Pressed against the hole in the boat,
Little Ray could keep it afloat.
And once the leak began to slow,
The engine could be checked below.
(Little Ray & Shark Patch Things Up)
Little Ray & Shark Patch Things Up brings a stingray and a shark together for a shark bait adventure with a boating family while nobody is shark fishing.
Colors may lure sharks. In Hawaii, mainlanders are called “shark bait”, suggesting pale skin attracts sharks. Sharks have excellent bright light vision. Sharks are not cold and calculating. They strike familiar-looking prey.
Fish often are colored light on the bottom and dark on the top. Sharks may be attracted by jewelry or shiny swimming suits that look like fish scales. A family was not fishing when a shark was attracted in the story.
Yellow, white, silver and highly contrasting colors seem to attract sharks. People put a lot of thought into bottom colors for boats. Colors or patterns may attract or repel fish. Curious fish may be attracted by reflective metal.
Sharks are known to chew and spit out food. This is not a sign of disordered eating. They use this system to select foods. Seals are a favorite snack. It may be wise to avoid black wet suits in areas where these animals live.
There are no forbidden foods for sharks. It is wise to stay in shallow, clear waters close to shore. Avoid swimming or wading in murky waters. Sharks are known to bite and run. They seek nutrition with the least amount of effort.
Shark fishing has a time and place. Shark bait may be bought, netted or fished on a hook and line. Sharks tend to go where food congregates. This may be close to shore or deep at sea. Sharks often hunt at night. They prefer easy prey over huge battles.
If you cannot see a shark, you might bump into it. This is never a good thing. If a shark cannot see well, it may not distinguish people from normal prey. It might take a sample bite. Do not touch a passing shark.
Be careful filming sharks. Sharks are known to rip away cameras. A hand or arm may go along for the ride. The boat may get rammed by a baited shark. A great white shark can punch holes in boats and damage shark cages.
Shark territory moves. Sharks migrate North in the summer and South in the winter. Anyone who is not shark fishing should reverse this pattern. They are less likely to meet up with a shark and become bait.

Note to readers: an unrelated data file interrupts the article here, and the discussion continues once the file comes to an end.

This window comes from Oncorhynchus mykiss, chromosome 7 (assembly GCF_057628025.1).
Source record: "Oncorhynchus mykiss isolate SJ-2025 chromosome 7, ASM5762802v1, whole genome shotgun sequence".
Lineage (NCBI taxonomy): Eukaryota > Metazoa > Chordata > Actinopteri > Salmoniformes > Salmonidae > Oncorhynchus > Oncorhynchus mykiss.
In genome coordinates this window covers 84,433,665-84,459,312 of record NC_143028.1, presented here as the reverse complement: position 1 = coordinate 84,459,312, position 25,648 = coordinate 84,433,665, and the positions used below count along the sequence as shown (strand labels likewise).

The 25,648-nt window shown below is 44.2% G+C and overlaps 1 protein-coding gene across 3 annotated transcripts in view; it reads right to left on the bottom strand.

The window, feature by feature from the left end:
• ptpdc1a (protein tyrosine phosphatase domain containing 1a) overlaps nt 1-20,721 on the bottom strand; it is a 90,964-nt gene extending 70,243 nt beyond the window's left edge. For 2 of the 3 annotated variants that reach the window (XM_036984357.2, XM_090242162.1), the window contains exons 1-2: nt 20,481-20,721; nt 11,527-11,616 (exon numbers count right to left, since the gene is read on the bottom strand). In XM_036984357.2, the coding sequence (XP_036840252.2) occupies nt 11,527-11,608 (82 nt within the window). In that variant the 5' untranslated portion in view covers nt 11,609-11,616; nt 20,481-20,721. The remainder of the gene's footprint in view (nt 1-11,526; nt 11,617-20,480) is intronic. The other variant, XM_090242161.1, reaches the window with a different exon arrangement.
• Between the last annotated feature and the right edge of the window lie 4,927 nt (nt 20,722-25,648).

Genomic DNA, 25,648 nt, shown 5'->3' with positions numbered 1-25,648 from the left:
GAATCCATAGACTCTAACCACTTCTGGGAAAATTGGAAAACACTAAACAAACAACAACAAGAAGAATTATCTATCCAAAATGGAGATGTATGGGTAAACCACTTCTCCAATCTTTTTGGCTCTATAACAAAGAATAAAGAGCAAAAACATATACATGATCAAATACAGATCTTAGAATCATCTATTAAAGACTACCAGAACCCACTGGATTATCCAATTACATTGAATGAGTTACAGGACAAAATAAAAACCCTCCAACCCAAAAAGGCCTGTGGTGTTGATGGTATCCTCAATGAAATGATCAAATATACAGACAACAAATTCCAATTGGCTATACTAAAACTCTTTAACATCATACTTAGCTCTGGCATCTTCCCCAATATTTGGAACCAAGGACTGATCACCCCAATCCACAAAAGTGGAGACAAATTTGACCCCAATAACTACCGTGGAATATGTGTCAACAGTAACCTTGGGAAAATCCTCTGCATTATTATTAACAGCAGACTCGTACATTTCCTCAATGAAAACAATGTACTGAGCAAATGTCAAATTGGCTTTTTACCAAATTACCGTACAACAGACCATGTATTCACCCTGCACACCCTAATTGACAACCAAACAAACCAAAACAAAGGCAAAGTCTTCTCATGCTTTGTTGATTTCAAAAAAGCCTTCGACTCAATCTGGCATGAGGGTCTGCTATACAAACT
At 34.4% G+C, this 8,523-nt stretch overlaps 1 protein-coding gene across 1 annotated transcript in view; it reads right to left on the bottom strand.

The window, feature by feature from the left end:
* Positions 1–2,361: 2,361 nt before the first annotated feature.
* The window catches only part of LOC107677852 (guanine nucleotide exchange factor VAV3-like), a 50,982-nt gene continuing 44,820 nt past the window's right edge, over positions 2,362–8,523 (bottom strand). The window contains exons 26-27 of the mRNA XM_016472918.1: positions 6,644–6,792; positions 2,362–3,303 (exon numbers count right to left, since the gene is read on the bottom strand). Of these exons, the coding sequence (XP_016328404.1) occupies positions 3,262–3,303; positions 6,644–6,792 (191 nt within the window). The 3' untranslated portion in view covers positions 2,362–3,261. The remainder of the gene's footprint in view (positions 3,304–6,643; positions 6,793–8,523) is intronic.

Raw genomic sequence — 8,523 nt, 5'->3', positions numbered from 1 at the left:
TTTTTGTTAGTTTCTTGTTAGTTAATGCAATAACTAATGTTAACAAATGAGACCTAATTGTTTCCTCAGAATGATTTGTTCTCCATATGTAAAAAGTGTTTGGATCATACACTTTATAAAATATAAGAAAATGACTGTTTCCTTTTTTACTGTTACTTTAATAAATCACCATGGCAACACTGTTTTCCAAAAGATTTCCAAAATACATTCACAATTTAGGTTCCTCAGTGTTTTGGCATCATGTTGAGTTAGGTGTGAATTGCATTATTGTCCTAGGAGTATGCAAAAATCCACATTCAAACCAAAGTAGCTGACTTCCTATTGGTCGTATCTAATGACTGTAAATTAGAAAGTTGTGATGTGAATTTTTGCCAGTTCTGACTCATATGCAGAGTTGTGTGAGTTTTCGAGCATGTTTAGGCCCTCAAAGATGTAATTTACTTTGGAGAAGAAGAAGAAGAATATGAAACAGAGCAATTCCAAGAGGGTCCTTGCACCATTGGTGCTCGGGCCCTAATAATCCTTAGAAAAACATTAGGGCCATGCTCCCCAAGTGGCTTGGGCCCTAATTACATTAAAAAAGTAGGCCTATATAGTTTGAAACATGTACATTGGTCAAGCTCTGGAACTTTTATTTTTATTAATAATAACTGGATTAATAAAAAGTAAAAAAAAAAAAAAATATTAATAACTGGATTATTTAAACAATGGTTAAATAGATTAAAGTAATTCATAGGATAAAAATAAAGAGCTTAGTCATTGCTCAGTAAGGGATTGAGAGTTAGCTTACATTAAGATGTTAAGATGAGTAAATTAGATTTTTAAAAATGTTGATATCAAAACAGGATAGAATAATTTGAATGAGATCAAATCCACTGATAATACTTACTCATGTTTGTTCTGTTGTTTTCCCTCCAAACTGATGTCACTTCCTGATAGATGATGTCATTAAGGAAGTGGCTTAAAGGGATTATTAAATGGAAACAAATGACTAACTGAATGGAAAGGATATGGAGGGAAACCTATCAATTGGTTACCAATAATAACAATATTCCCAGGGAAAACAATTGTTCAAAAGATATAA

Do not block a shark's travels. The most feared of sharks can be playful and curious. An adult person looms large in the water. Aggressive sharks may attack. They eat many types of food. They do not eat a lot of people.
Sharks are scavengers. They have an odd competitor in the hagfish. It takes in food through its skin. Sharks may swallow food whole. Their food can be living, dying or dead. Sharks eat non-food items.
Sharks move their upper and lower jaws. They take big bites. Sharks that eat fish have pointed teeth. Sharks that eat seals and sea lions have razor sharp teeth. Sharks that eat shellfish and crabs have flat crushing teeth.
“Shark bait” is an expression indicating someone in a vulnerable position. Little Ray and the boating family meet this definition in the book. Shark did not abandon ship after making a hole in it.
Sharks are driven to survive. Sharks are not preoccupied with shape, weight or feelings of guilt and remorse. Sharks often maim prey to dine when it stops struggling. Sharks are opportunistic. They steal from fishing lines.
Sharks may avoid boats. The size of a boat may repel a shark. The shark in Little Ray's adventure may have been lured by activity around the boat. Churning fish may be fleeing sharks.
Sharks are attracted by erratically or splashing motions. Little Ray worried his leaps and flips and bends might have attracted the shark. The entertainment certainly took on a different tone after the shark arrived.
Sharks may associate people with bait. Sharks hang around ledges, holes, sandbars and wrecks. Shark bait dives associate people with food. These should end.
Anything can become shark bait. Among The 14 Weirdest Things Sharks Have Eaten are unhealthy things. License plates, tires and a chicken coop traveled long distances to reach sharks.
Sharks come close to shore. When you leave your craft or your beach chair to step into the water, it is safer to be in guarded areas. Guards protect swimmers. Shark fishing from shore may attract sharks.
Catch and release may kill. The time that it takes to photograph a trophy fish before release often results in an immediate or painfully slow death. Few fish can survive when their gills remain out of water.
This article is regularly updated. Beach goers and boaters must be good custodians of the world's beaches and oceans. Messes may make their way into hungry animals. Unnatural foods are hard or impossible to digest.